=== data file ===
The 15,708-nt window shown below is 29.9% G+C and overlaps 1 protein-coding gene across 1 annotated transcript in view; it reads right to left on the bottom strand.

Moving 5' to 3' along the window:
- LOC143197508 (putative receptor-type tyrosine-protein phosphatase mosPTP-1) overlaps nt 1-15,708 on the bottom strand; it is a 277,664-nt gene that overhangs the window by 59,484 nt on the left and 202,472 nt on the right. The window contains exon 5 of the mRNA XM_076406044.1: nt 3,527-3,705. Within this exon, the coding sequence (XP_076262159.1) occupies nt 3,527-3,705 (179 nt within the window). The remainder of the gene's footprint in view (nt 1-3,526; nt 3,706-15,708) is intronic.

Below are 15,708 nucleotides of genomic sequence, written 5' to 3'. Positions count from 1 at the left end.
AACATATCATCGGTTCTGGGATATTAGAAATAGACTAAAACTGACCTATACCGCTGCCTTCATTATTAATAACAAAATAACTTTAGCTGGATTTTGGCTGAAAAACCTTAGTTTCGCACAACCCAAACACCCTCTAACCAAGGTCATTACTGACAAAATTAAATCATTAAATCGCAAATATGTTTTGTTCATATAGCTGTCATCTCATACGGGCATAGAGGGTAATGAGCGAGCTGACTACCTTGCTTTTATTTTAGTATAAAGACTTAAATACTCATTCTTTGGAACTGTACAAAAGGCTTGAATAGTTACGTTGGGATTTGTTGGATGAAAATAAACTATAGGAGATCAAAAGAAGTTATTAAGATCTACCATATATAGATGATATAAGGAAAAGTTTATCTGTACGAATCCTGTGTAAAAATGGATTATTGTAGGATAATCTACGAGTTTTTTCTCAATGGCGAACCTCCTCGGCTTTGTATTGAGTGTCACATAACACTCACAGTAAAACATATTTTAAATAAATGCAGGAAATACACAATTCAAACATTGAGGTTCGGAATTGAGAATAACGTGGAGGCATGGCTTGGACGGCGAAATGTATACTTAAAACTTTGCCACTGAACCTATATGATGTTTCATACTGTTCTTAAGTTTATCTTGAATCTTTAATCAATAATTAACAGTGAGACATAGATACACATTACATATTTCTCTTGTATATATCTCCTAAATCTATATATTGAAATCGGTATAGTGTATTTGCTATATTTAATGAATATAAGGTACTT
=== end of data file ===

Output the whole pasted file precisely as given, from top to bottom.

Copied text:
The 15,708-nt window shown below is 29.9% G+C and overlaps 1 protein-coding gene across 1 annotated transcript in view; it reads right to left on the bottom strand.

Moving 5' to 3' along the window:
- LOC143197508 (putative receptor-type tyrosine-protein phosphatase mosPTP-1) overlaps nt 1-15,708 on the bottom strand; it is a 277,664-nt gene that overhangs the window by 59,484 nt on the left and 202,472 nt on the right. The window contains exon 5 of the mRNA XM_076406044.1: nt 3,527-3,705. Within this exon, the coding sequence (XP_076262159.1) occupies nt 3,527-3,705 (179 nt within the window). The remainder of the gene's footprint in view (nt 1-3,526; nt 3,706-15,708) is intronic.

Below are 15,708 nucleotides of genomic sequence, written 5' to 3'. Positions count from 1 at the left end.
AACATATCATCGGTTCTGGGATATTAGAAATAGACTAAAACTGACCTATACCGCTGCCTTCATTATTAATAACAAAATAACTTTAGCTGGATTTTGGCTGAAAAACCTTAGTTTCGCACAACCCAAACACCCTCTAACCAAGGTCATTACTGACAAAATTAAATCATTAAATCGCAAATATGTTTTGTTCATATAGCTGTCATCTCATACGGGCATAGAGGGTAATGAGCGAGCTGACTACCTTGCTTTTATTTTAGTATAAAGACTTAAATACTCATTCTTTGGAACTGTACAAAAGGCTTGAATAGTTACGTTGGGATTTGTTGGATGAAAATAAACTATAGGAGATCAAAAGAAGTTATTAAGATCTACCATATATAGATGATATAAGGAAAAGTTTATCTGTACGAATCCTGTGTAAAAATGGATTATTGTAGGATAATCTACGAGTTTTTTCTCAATGGCGAACCTCCTCGGCTTTGTATTGAGTGTCACATAACACTCACAGTAAAACATATTTTAAATAAATGCAGGAAATACACAATTCAAACATTGAGGTTCGGAATTGAGAATAACGTGGAGGCATGGCTTGGACGGCGAAATGTATACTTAAAACTTTGCCACTGAACCTATATGATGTTTCATACTGTTCTTAAGTTTATCTTGAATCTTTAATCAATAATTAACAGTGAGACATAGATACACATTACATATTTCTCTTGTATATATCTCCTAAATCTATATATTGAAATCGGTATAGTGTATTTGCTATATTTAATGAATATAAGGTACTT